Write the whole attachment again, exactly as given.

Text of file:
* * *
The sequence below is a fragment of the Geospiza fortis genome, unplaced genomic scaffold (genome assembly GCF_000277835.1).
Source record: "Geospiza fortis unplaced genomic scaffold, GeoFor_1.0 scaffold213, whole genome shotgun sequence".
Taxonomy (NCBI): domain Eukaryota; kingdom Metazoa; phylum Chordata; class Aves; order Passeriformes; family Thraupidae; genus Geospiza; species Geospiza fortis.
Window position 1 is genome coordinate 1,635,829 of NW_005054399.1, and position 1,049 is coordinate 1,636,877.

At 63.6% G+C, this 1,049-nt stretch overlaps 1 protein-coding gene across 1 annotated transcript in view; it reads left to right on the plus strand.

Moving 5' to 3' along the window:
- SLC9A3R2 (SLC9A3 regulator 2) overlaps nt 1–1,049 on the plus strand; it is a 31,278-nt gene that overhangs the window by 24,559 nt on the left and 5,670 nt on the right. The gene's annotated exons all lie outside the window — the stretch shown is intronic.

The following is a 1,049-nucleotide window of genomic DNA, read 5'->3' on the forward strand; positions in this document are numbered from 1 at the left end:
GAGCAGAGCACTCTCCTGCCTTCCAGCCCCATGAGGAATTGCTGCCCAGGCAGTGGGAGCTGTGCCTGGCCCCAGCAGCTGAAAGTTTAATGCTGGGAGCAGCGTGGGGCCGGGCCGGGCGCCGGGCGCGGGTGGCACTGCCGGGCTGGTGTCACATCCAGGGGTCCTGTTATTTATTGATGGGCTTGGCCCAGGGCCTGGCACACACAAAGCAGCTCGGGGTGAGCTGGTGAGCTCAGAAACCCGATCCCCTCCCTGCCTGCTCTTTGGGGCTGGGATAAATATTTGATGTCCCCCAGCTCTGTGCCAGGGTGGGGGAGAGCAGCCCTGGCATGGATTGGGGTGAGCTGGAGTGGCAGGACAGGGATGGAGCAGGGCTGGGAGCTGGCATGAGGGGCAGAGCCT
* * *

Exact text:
The sequence below is a fragment of the Geospiza fortis genome, unplaced genomic scaffold (genome assembly GCF_000277835.1).
Source record: "Geospiza fortis unplaced genomic scaffold, GeoFor_1.0 scaffold213, whole genome shotgun sequence".
Taxonomy (NCBI): domain Eukaryota; kingdom Metazoa; phylum Chordata; class Aves; order Passeriformes; family Thraupidae; genus Geospiza; species Geospiza fortis.
Window position 1 is genome coordinate 1,635,829 of NW_005054399.1, and position 1,049 is coordinate 1,636,877.

At 63.6% G+C, this 1,049-nt stretch overlaps 1 protein-coding gene across 1 annotated transcript in view; it reads left to right on the plus strand.

Moving 5' to 3' along the window:
- SLC9A3R2 (SLC9A3 regulator 2) overlaps nt 1–1,049 on the plus strand; it is a 31,278-nt gene that overhangs the window by 24,559 nt on the left and 5,670 nt on the right. The gene's annotated exons all lie outside the window — the stretch shown is intronic.

The following is a 1,049-nucleotide window of genomic DNA, read 5'->3' on the forward strand; positions in this document are numbered from 1 at the left end:
GAGCAGAGCACTCTCCTGCCTTCCAGCCCCATGAGGAATTGCTGCCCAGGCAGTGGGAGCTGTGCCTGGCCCCAGCAGCTGAAAGTTTAATGCTGGGAGCAGCGTGGGGCCGGGCCGGGCGCCGGGCGCGGGTGGCACTGCCGGGCTGGTGTCACATCCAGGGGTCCTGTTATTTATTGATGGGCTTGGCCCAGGGCCTGGCACACACAAAGCAGCTCGGGGTGAGCTGGTGAGCTCAGAAACCCGATCCCCTCCCTGCCTGCTCTTTGGGGCTGGGATAAATATTTGATGTCCCCCAGCTCTGTGCCAGGGTGGGGGAGAGCAGCCCTGGCATGGATTGGGGTGAGCTGGAGTGGCAGGACAGGGATGGAGCAGGGCTGGGAGCTGGCATGAGGGGCAGAGCCT